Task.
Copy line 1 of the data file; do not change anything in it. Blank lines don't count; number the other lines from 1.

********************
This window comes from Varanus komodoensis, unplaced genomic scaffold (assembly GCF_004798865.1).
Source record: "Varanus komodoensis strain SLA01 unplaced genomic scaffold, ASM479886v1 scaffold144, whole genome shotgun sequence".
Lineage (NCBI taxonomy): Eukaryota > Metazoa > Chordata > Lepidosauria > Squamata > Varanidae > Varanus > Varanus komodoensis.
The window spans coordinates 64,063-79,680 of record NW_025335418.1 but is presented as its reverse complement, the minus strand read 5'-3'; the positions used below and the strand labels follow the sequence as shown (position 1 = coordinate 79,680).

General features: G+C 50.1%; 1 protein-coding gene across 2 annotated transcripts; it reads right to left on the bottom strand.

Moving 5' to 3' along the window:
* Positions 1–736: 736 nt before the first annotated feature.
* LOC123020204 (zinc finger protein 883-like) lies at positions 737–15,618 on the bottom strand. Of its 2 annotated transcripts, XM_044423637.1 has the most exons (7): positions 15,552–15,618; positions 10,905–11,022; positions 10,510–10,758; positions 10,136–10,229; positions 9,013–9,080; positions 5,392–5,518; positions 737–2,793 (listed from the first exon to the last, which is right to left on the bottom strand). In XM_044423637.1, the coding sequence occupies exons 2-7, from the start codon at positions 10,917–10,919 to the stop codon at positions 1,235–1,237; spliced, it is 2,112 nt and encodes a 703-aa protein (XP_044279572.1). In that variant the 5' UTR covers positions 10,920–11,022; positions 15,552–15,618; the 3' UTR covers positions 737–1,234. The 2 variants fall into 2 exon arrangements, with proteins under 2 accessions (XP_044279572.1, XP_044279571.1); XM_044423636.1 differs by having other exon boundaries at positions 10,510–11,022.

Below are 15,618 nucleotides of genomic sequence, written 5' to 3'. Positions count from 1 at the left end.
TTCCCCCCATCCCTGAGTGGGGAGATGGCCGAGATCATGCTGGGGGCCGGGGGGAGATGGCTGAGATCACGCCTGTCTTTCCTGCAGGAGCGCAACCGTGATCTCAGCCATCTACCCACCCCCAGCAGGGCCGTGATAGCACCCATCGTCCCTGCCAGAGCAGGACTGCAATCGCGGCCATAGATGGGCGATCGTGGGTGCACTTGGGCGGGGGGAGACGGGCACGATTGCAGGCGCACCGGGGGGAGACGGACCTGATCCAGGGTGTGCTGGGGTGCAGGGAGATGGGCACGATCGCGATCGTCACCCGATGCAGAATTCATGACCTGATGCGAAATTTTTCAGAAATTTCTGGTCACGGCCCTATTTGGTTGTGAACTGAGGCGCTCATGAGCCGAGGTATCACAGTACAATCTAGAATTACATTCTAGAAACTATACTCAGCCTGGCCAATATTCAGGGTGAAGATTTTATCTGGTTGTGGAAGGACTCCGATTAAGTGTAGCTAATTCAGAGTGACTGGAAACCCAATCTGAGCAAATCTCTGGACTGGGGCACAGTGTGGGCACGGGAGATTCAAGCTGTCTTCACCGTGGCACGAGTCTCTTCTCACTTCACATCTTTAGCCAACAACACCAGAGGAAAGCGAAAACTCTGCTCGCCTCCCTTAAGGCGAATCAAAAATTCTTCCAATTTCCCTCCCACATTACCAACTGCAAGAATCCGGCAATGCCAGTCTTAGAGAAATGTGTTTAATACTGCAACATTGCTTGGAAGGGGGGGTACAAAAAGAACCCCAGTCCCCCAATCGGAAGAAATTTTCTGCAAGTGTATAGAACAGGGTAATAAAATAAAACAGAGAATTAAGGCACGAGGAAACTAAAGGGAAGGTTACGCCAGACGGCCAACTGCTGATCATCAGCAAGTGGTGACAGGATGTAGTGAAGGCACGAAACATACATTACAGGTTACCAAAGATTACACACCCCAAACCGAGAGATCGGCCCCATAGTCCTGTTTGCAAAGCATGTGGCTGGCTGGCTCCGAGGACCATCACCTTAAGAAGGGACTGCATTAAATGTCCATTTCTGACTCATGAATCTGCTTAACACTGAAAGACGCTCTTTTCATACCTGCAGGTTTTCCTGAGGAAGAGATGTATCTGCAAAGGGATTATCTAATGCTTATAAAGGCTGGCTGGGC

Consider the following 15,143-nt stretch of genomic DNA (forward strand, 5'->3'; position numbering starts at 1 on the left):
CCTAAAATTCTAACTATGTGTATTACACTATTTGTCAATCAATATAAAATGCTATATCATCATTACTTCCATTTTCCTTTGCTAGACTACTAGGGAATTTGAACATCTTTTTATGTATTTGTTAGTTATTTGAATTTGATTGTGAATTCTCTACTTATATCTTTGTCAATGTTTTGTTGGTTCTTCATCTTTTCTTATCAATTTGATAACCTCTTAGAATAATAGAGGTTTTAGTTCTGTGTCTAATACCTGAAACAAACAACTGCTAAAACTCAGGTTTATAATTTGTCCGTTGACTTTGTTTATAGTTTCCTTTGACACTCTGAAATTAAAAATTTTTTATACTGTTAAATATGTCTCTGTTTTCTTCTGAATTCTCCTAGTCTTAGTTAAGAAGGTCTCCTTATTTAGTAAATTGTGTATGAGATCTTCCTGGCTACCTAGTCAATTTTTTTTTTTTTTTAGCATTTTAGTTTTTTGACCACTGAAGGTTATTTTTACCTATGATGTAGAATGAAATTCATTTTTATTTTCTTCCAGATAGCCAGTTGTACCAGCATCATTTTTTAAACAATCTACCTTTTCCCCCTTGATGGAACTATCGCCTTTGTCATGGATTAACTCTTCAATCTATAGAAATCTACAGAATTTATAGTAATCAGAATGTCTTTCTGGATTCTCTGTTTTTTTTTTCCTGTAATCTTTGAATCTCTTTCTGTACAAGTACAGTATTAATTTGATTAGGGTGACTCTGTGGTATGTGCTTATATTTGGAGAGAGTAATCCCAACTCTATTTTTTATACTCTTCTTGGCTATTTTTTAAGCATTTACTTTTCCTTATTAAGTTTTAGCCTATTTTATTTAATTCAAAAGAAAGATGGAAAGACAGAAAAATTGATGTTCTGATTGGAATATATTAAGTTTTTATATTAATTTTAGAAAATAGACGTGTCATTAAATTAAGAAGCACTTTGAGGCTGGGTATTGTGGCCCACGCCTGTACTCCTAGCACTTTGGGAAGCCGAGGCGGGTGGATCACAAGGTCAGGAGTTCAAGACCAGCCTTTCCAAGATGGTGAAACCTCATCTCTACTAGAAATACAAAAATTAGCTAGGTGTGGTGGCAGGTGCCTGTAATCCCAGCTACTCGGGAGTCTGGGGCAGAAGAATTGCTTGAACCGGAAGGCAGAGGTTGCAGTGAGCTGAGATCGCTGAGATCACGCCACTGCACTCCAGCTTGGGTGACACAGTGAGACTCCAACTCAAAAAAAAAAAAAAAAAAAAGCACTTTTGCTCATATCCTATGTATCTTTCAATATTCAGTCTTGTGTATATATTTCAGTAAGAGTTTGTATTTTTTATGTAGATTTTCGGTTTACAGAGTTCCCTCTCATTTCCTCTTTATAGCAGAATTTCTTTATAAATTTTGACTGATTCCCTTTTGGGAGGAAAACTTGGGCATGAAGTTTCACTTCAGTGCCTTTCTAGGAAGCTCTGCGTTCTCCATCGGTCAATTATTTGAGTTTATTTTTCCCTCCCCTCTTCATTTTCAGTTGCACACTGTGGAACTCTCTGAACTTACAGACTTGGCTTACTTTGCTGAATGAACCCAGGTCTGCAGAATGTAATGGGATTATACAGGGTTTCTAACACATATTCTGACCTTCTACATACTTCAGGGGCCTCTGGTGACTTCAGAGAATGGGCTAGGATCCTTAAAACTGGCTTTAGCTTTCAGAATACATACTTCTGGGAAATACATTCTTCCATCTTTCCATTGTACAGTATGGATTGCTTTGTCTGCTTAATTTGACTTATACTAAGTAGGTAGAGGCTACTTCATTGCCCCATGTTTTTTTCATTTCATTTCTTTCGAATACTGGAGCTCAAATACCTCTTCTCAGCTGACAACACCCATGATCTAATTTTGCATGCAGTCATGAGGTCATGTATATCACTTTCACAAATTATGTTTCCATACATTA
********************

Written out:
This window comes from Varanus komodoensis, unplaced genomic scaffold (assembly GCF_004798865.1).